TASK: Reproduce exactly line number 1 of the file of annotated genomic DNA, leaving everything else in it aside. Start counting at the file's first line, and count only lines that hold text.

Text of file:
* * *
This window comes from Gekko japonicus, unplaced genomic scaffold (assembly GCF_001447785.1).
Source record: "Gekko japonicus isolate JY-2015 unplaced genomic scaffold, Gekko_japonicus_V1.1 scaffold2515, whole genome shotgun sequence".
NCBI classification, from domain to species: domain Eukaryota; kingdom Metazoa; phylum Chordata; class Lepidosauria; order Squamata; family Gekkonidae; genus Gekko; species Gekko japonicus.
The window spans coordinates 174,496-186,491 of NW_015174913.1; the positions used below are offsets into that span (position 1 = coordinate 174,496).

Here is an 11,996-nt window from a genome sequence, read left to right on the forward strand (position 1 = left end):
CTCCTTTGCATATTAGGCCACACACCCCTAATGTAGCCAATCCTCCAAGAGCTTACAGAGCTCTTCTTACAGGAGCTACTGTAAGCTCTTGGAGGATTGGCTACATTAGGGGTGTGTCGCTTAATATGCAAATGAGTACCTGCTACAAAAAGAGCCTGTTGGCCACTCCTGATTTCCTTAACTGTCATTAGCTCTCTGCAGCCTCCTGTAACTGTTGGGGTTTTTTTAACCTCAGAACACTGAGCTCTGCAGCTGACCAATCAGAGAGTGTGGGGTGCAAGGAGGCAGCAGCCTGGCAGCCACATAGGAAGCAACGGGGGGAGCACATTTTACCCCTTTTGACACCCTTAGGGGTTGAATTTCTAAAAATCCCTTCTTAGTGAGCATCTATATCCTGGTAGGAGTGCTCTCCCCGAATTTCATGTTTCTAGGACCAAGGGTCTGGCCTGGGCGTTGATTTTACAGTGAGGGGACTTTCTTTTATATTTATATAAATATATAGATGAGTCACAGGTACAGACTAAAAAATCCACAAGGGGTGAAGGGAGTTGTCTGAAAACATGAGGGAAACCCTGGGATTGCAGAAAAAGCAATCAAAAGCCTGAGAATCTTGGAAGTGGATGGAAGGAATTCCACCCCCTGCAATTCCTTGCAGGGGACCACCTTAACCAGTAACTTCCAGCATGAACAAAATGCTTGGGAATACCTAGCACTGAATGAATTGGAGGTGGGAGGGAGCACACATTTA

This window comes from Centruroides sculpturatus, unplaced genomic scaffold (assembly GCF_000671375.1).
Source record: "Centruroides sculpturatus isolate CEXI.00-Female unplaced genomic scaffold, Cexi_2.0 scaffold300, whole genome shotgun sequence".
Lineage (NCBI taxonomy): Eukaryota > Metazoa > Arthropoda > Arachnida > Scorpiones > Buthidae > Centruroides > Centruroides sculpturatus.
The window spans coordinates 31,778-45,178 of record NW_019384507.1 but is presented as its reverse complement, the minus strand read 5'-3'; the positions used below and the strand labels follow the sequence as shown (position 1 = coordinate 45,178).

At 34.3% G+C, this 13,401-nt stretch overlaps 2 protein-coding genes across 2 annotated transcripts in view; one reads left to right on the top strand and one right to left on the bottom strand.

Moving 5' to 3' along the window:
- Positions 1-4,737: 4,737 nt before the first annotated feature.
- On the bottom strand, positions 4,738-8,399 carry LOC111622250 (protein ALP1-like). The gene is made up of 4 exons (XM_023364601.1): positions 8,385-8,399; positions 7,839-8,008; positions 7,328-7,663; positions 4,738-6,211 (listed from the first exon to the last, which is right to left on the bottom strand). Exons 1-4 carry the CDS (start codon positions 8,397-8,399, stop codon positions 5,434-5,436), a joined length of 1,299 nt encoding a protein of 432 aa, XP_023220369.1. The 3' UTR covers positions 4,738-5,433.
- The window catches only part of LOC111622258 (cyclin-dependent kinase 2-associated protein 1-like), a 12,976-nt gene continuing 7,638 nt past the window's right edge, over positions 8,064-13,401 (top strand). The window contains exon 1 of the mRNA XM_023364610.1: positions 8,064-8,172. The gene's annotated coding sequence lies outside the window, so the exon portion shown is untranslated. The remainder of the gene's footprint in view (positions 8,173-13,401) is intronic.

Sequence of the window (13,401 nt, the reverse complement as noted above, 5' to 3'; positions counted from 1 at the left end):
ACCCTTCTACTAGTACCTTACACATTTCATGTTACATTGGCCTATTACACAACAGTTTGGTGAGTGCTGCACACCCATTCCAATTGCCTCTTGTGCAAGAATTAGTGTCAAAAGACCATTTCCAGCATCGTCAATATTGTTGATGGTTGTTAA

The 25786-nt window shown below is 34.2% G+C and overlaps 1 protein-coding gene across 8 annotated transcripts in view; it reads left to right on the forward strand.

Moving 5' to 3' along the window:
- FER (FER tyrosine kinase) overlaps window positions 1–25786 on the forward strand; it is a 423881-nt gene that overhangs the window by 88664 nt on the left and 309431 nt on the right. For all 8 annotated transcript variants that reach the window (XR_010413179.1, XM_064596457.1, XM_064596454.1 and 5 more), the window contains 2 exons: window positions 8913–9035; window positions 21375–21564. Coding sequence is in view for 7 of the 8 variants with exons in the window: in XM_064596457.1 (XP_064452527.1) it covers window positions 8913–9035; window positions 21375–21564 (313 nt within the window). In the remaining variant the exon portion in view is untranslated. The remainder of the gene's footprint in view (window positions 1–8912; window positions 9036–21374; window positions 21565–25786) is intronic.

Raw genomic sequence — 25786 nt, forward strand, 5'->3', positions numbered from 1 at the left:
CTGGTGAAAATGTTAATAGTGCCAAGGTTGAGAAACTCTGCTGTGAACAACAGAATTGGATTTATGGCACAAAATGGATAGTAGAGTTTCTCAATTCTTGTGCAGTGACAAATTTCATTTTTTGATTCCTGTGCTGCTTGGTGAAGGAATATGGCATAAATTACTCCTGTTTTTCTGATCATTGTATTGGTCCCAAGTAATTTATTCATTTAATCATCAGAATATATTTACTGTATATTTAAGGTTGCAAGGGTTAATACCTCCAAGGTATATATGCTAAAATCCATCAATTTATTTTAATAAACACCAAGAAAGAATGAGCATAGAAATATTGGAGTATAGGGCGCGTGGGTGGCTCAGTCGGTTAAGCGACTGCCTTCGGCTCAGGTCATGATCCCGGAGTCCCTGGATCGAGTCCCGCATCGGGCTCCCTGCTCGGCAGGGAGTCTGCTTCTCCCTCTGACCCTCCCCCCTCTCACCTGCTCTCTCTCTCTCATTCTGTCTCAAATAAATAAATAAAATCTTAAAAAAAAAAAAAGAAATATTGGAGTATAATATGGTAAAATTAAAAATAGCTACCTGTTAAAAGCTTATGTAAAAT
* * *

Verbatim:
This window comes from Gekko japonicus, unplaced genomic scaffold (assembly GCF_001447785.1).